In general, an offensive spell lets you deal more damage, and defensive one will let you avoid or revert damage. So an example of an offensive debuff would be something that lowers the defense of an enemy stack, and an offensive buff would be something that increases speed of your units, allowing them to get closer to the ranged enemy units. You can see where I'm going with this.

Font: Morris Roman

So if we want to assign each school something it would focus on, we can borrow a bit from our good friend Aristotle and divide them like so. I think it's fair to say that Air with its speed and lightnings and Fire with its... well, fire plant themselves firmly on the Offensive end of the spectrum, which leaves slow and sturdy Earth and gentle Water on the Defense. Power of healing in Water and, once again, speed of Air put them closer to the Buffs than Debuffs, and the abilities of Earth to slow enemies down and raise walls and Fire to hurt them (not necessarily in the damaging sense) edge them towards Debuffs. Notice though that the focus of a particular school doesn't mean it can't do other things; for instance, Earth magic buffing defense, or Water spells inflicting cold damage.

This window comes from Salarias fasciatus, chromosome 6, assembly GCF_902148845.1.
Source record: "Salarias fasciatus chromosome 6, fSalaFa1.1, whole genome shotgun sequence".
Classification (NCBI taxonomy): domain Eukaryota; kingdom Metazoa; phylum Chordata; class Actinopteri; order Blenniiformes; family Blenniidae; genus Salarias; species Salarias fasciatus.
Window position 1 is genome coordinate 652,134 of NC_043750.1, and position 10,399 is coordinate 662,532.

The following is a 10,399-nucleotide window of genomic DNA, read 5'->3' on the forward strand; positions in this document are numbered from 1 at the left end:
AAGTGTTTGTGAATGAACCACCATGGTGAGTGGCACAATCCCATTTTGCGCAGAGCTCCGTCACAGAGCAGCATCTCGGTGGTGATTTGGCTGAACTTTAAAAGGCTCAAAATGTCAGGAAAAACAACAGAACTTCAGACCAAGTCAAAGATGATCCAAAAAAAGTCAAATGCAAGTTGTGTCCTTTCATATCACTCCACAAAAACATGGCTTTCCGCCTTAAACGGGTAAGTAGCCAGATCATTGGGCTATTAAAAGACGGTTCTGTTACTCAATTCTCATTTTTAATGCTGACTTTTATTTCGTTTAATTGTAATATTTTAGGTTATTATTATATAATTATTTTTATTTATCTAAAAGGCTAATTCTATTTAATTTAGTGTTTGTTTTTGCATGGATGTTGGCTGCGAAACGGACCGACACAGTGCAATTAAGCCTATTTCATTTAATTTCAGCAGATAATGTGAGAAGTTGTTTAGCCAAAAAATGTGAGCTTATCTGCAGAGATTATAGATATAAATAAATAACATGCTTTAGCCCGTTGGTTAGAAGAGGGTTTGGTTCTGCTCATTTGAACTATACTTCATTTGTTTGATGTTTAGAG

There are also certain spells that, I think, shouldn't be tied to any particular school, as they utilize "pure" form of magic. Things like Magic Arrow or Dispel Magic can have their own little category.

Another thing that I think is worth talking about is Mass spells. Any HoMM III player knows that Mass Haste and Mass Slow are among the most valuable spells in your spellbook, simply because they consume tiny number of spell points, but produce great results. In HoMM II, on the other hand, Mass versions of the spells had to be learned separately from their basic counterparts. I think, those two solutions can be combined. A hero with high enough X Magic skill and Wisdom (speaking in HoMM III terms) that knows basic version of a spell will find a Mass version in his spellbook as a higher-level alternative. So he can cast a basic version for few mana points, or Mass version for many more.

Focus & Intellect

Let's talk about hero ability scores.